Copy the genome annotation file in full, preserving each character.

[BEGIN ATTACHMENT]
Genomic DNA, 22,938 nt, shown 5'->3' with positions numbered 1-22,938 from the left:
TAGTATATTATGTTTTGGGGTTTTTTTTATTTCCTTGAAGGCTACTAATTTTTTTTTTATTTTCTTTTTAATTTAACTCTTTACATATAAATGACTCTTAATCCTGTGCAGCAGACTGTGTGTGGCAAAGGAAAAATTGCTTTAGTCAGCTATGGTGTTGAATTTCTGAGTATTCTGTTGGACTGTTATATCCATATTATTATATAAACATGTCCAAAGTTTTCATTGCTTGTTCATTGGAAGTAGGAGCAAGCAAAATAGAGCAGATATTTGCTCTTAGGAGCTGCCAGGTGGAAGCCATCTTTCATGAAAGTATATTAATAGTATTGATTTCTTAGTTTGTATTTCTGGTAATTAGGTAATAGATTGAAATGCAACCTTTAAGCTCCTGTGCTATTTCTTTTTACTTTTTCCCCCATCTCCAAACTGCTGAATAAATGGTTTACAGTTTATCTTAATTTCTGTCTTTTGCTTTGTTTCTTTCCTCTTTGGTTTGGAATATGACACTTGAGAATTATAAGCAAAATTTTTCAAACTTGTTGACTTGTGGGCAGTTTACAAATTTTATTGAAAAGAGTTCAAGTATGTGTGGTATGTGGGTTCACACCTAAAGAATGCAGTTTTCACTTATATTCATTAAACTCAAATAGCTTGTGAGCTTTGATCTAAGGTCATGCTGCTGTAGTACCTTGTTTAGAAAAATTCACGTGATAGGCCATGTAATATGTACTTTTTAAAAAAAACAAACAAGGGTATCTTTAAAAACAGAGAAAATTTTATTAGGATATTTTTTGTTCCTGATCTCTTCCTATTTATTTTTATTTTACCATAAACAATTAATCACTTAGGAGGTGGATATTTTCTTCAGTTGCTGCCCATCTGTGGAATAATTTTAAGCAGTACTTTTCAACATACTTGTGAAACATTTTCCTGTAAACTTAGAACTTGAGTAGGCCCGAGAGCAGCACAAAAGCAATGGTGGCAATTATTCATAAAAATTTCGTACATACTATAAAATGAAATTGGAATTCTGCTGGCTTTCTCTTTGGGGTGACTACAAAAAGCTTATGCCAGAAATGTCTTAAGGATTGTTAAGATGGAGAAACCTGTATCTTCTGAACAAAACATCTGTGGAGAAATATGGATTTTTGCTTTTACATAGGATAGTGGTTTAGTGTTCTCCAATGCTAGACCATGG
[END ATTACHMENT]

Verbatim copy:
Genomic DNA, 22,938 nt, shown 5'->3' with positions numbered 1-22,938 from the left:
TAGTATATTATGTTTTGGGGTTTTTTTTATTTCCTTGAAGGCTACTAATTTTTTTTTTATTTTCTTTTTAATTTAACTCTTTACATATAAATGACTCTTAATCCTGTGCAGCAGACTGTGTGTGGCAAAGGAAAAATTGCTTTAGTCAGCTATGGTGTTGAATTTCTGAGTATTCTGTTGGACTGTTATATCCATATTATTATATAAACATGTCCAAAGTTTTCATTGCTTGTTCATTGGAAGTAGGAGCAAGCAAAATAGAGCAGATATTTGCTCTTAGGAGCTGCCAGGTGGAAGCCATCTTTCATGAAAGTATATTAATAGTATTGATTTCTTAGTTTGTATTTCTGGTAATTAGGTAATAGATTGAAATGCAACCTTTAAGCTCCTGTGCTATTTCTTTTTACTTTTTCCCCCATCTCCAAACTGCTGAATAAATGGTTTACAGTTTATCTTAATTTCTGTCTTTTGCTTTGTTTCTTTCCTCTTTGGTTTGGAATATGACACTTGAGAATTATAAGCAAAATTTTTCAAACTTGTTGACTTGTGGGCAGTTTACAAATTTTATTGAAAAGAGTTCAAGTATGTGTGGTATGTGGGTTCACACCTAAAGAATGCAGTTTTCACTTATATTCATTAAACTCAAATAGCTTGTGAGCTTTGATCTAAGGTCATGCTGCTGTAGTACCTTGTTTAGAAAAATTCACGTGATAGGCCATGTAATATGTACTTTTTAAAAAAAACAAACAAGGGTATCTTTAAAAACAGAGAAAATTTTATTAGGATATTTTTTGTTCCTGATCTCTTCCTATTTATTTTTATTTTACCATAAACAATTAATCACTTAGGAGGTGGATATTTTCTTCAGTTGCTGCCCATCTGTGGAATAATTTTAAGCAGTACTTTTCAACATACTTGTGAAACATTTTCCTGTAAACTTAGAACTTGAGTAGGCCCGAGAGCAGCACAAAAGCAATGGTGGCAATTATTCATAAAAATTTCGTACATACTATAAAATGAAATTGGAATTCTGCTGGCTTTCTCTTTGGGGTGACTACAAAAAGCTTATGCCAGAAATGTCTTAAGGATTGTTAAGATGGAGAAACCTGTATCTTCTGAACAAAACATCTGTGGAGAAATATGGATTTTTGCTTTTACATAGGATAGTGGTTTAGTGTTCTCCAATGCTAGACCATGG